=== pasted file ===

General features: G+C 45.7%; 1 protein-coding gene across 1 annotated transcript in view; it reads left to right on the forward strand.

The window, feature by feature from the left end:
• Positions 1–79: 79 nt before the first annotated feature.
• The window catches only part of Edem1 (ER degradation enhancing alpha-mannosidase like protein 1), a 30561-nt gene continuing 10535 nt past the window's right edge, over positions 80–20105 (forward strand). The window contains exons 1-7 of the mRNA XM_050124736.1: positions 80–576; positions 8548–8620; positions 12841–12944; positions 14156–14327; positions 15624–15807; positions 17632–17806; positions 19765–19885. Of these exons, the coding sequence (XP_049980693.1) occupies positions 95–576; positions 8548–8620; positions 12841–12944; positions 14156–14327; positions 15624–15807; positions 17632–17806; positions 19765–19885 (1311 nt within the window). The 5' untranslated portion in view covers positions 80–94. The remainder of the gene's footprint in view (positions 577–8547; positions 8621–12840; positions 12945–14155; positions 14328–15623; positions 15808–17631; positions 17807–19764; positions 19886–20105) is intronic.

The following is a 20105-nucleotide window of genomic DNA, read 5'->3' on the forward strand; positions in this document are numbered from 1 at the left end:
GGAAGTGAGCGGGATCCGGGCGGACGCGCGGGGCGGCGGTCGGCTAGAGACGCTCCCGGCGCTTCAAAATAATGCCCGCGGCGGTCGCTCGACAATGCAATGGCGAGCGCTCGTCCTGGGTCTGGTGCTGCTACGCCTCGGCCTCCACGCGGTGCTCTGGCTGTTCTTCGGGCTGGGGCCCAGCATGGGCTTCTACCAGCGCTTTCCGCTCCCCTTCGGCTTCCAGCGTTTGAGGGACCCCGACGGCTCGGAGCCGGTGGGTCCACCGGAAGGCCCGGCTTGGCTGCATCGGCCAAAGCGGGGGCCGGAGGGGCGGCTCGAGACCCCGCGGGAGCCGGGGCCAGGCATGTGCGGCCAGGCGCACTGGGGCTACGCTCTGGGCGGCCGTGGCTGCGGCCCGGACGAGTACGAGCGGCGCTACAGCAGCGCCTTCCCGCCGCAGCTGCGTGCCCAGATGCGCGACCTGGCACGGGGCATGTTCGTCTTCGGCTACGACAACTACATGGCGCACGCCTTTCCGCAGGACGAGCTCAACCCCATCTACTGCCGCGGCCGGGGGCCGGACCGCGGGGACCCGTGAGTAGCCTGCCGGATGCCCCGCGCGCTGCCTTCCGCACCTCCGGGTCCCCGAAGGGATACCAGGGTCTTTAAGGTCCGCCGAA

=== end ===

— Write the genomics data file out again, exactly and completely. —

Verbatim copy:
General features: G+C 45.7%; 1 protein-coding gene across 1 annotated transcript in view; it reads left to right on the forward strand.

The window, feature by feature from the left end:
• Positions 1–79: 79 nt before the first annotated feature.
• The window catches only part of Edem1 (ER degradation enhancing alpha-mannosidase like protein 1), a 30561-nt gene continuing 10535 nt past the window's right edge, over positions 80–20105 (forward strand). The window contains exons 1-7 of the mRNA XM_050124736.1: positions 80–576; positions 8548–8620; positions 12841–12944; positions 14156–14327; positions 15624–15807; positions 17632–17806; positions 19765–19885. Of these exons, the coding sequence (XP_049980693.1) occupies positions 95–576; positions 8548–8620; positions 12841–12944; positions 14156–14327; positions 15624–15807; positions 17632–17806; positions 19765–19885 (1311 nt within the window). The 5' untranslated portion in view covers positions 80–94. The remainder of the gene's footprint in view (positions 577–8547; positions 8621–12840; positions 12945–14155; positions 14328–15623; positions 15808–17631; positions 17807–19764; positions 19886–20105) is intronic.

The following is a 20105-nucleotide window of genomic DNA, read 5'->3' on the forward strand; positions in this document are numbered from 1 at the left end:
GGAAGTGAGCGGGATCCGGGCGGACGCGCGGGGCGGCGGTCGGCTAGAGACGCTCCCGGCGCTTCAAAATAATGCCCGCGGCGGTCGCTCGACAATGCAATGGCGAGCGCTCGTCCTGGGTCTGGTGCTGCTACGCCTCGGCCTCCACGCGGTGCTCTGGCTGTTCTTCGGGCTGGGGCCCAGCATGGGCTTCTACCAGCGCTTTCCGCTCCCCTTCGGCTTCCAGCGTTTGAGGGACCCCGACGGCTCGGAGCCGGTGGGTCCACCGGAAGGCCCGGCTTGGCTGCATCGGCCAAAGCGGGGGCCGGAGGGGCGGCTCGAGACCCCGCGGGAGCCGGGGCCAGGCATGTGCGGCCAGGCGCACTGGGGCTACGCTCTGGGCGGCCGTGGCTGCGGCCCGGACGAGTACGAGCGGCGCTACAGCAGCGCCTTCCCGCCGCAGCTGCGTGCCCAGATGCGCGACCTGGCACGGGGCATGTTCGTCTTCGGCTACGACAACTACATGGCGCACGCCTTTCCGCAGGACGAGCTCAACCCCATCTACTGCCGCGGCCGGGGGCCGGACCGCGGGGACCCGTGAGTAGCCTGCCGGATGCCCCGCGCGCTGCCTTCCGCACCTCCGGGTCCCCGAAGGGATACCAGGGTCTTTAAGGTCCGCCGAA